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The Red Sox-Yankees rivalry is dead, but is it on the way back?

With both teams in playoff contention yet again — both with young cores — will we see a re-emergence of one of sports’ historically great rivalries?

Yankees v Red Sox Photo by Ezra Shaw/Getty Images

We’re entering the dog days of summer, when baseball takes the fore after the end of basketball, and the Red Sox and Yankees are duking it out for first place in the AL East. Given the talented core of both teams, we could be in for a redux of the early 2000s battles that permeated animosity and defined the sport for generations.

For the first time since 2009, both teams seem to be legitimate contenders in the American League, and Yankee Exceptionalism is all the way back after a brief hiatus induced by irresponsible contracts and aging players. In the blink of an eye, the Yankees have matched the Red Sox’ talented core with one of their own, setting up what could be a decade-long battle that we have been deprived of in recent years. Yankees/Red Sox is back.

But it sure doesn’t feel like it.

Gone are the days of Varitek punching A-Rod, Aaron (bleeping) Boone, Pedro pushing Don Zimmer to the ground, Pedro getting “Who’s your daddy” chants, “The Core Four,” Jeter’s stupid cut up face after diving into the stands, Manny Being Manny, etc.

If you need a quick reminder of the voracity that this rivalry once had, read this lede from Dan Shaughnessy’s game story the day of the Varitek/A-Rod brawl. It alone encapsulates the near century-long rivalry succinctly and tremendously (Say what you want about Shaughnessy — and there’s plenty I could say — the man can write):

Mayor Thomas M. Menino and the Hub Chamber of Commerce should be thankful for the long journey into night at Fenway Park yesterday. There are a lot of first-time visitors in Boston this weekend, folks who might have been wondering what all the fuss is about regarding this Red Sox-Yankees scramble. Now they know.

In one of the most exciting games in the century-old history of the rivalry, the Sox beat the Yankees, 11-10, yesterday afternoon/evening with three runs in the bottom of the ninth inning, capping their improbable comeback on Bill Mueller’s two-run, walkoff home run off indomitable Yankees closer Mariano Rivera.

Welcome to the rivalry, Alex Rodriguez. Like childbirth and marathon running, you can study the manuals and listen to those who have been there, but you have to experience it for yourself to know the true meaning of Red Sox vs. Yankees. Never mind those speakers at the FleetCenter podium this week. Sox-Yankees is a better, more passionate joust than Elephants vs. Donkeys. And you don’t have to wait four years between bouts.

This was the day when the passive Red Sox finally fought back.

And over a decade ago, when this iteration of the Red Sox and Yankees ended, so too did the animosity that had previously been so prevalent in both fanbases. Both have had their turns being competitive — the Yankees had ’09, the Sox had ‘07 and ’13 — but the hate went out the door when the Red Sox conquered their demons of 2004.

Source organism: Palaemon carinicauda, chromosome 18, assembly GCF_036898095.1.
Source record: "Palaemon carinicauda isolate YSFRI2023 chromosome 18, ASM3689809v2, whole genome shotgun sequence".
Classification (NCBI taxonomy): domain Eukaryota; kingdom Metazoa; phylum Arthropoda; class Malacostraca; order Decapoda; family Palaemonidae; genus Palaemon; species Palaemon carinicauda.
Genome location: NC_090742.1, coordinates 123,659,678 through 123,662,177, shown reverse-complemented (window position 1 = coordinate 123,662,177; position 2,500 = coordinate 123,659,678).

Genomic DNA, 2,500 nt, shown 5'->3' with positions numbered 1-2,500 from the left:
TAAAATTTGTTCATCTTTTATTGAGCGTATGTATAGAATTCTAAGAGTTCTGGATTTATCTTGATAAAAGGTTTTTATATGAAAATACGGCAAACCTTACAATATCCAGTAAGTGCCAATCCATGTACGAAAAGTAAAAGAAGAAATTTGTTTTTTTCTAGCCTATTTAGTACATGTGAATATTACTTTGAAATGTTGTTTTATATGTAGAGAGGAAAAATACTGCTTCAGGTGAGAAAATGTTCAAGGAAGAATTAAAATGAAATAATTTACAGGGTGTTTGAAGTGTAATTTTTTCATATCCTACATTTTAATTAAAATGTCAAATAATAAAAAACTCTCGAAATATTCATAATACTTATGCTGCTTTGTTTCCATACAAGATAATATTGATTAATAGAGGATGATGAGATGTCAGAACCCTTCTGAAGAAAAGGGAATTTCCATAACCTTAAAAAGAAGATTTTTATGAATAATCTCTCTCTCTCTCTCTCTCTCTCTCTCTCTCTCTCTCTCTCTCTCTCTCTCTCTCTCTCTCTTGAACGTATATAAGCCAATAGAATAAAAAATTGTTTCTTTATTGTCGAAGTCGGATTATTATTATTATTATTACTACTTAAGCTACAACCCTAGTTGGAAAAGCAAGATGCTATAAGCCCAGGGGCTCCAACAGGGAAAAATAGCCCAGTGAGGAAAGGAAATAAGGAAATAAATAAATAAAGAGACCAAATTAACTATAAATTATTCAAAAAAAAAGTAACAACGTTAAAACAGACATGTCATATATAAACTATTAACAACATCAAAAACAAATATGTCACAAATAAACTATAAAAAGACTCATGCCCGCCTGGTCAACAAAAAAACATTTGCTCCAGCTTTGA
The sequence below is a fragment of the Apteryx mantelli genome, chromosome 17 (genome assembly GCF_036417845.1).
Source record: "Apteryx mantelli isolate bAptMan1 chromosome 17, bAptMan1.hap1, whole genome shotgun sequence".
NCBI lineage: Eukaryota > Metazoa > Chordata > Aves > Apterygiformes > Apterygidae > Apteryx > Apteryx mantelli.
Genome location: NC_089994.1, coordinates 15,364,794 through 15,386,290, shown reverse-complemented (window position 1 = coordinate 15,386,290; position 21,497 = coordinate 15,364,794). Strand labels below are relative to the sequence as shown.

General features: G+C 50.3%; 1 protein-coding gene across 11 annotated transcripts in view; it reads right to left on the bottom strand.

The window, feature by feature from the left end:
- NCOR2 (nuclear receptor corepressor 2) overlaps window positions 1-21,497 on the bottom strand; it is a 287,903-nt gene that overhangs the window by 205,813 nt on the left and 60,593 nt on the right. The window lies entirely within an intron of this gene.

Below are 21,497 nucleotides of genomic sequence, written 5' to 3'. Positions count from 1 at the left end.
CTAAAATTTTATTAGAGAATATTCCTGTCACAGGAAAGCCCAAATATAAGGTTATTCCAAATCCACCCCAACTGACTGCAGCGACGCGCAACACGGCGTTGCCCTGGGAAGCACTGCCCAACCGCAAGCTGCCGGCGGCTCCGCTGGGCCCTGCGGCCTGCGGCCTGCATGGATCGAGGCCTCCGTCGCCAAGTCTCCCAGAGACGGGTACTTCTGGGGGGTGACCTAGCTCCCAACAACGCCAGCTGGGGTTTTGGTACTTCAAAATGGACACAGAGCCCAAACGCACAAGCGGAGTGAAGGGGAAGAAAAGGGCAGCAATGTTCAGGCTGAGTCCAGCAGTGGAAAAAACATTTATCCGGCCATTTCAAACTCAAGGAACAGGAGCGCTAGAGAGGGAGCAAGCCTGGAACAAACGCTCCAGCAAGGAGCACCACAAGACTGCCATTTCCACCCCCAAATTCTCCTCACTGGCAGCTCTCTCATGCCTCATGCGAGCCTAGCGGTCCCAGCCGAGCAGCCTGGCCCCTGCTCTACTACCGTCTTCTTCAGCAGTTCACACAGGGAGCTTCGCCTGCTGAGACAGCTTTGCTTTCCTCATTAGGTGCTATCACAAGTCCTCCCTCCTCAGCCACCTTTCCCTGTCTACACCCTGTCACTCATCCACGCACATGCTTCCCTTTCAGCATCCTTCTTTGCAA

Hate isn’t something that can be manufactured. The Yankees are, for the most part, likeable. Aaron Judge — and his full superhuman 6”7 frame — has taken the league by storm, mashing tape measure home runs like this one:

A-Rod is finally gone. We don’t have to pretend to respect Jeter anymore. Even worse, this Yankees generation has been built like a team from Kansas City — homegrown, sustainable talent. And I’m not afraid to say it’s been fun to watch, even while passively rooting against them.

But it would be wrong to say the death of this rivalry was some new revelation. This has little to do with the emergence of two young teams and their likeability. This has been a slow, methodical death that began on the greatest day in Red Sox history: October 20, 2004. As soon as Johnny Damon hit the grand slam in Yankee Stadium, and the Red Sox completed the greatest comeback in sports history, the perception of both franchises and their relationship changed forever.

Prior to that day, the narrative was clean-cut and convenient. It was good vs. evil, little brother vs. big brother, David vs. Goliath. The mythical Curse of the Bambino was less an attempt to explain the tilt of the rivalry, as much as it was a way to frame it. Nobody believed that there was some external curse from the ghost of Babe Ruth, but, given the decades of Yankee dominance, nobody would feasibly deny the rationale behind it.

Then it flipped and the Red Sox became the Yankees — for better and for worse. They won like the Yankees, with three World Series’ in less than 10 years. They spent like the Yankees, handing out massively contracts recklessly and frequently. And in doing so, they obliterated the narrative that had defined Red Sox/Yankees. There was no longer a top dog and the tortured brother — instead it was two dynamos. And that was less fun.

As the league evolved so, too, have New York and Boston. They both have shifted away from the long-term, handicapping deals to aging veterans, and have moved toward youth. The Yankees have recycled out A-Rod, Jeter, Teixeira, and Mariano and entered in Judge, Sanchez, Pineda, and Castro. The Red Sox have ridded themselves of guys like Beckett, Crawford, Lester, and even Ortiz to usher in Benintendi, Betts, Bogaerts, and Bradley. The next generation of Red Sox/Yankees has arrived, seemingly at the peril of a once flourishing rivalry.

Do we need the Red Sox/Yankees rivalry? Not necessarily. But would I be opposed to a generation of Red Sox who hate the Yankees? Would I be opposed to Bryce Harper becoming the new villain in this rivalry? No. Because the Red Sox, baseball, sports, and life are more fun when the Red Sox/Yankees rivalry is at its peak.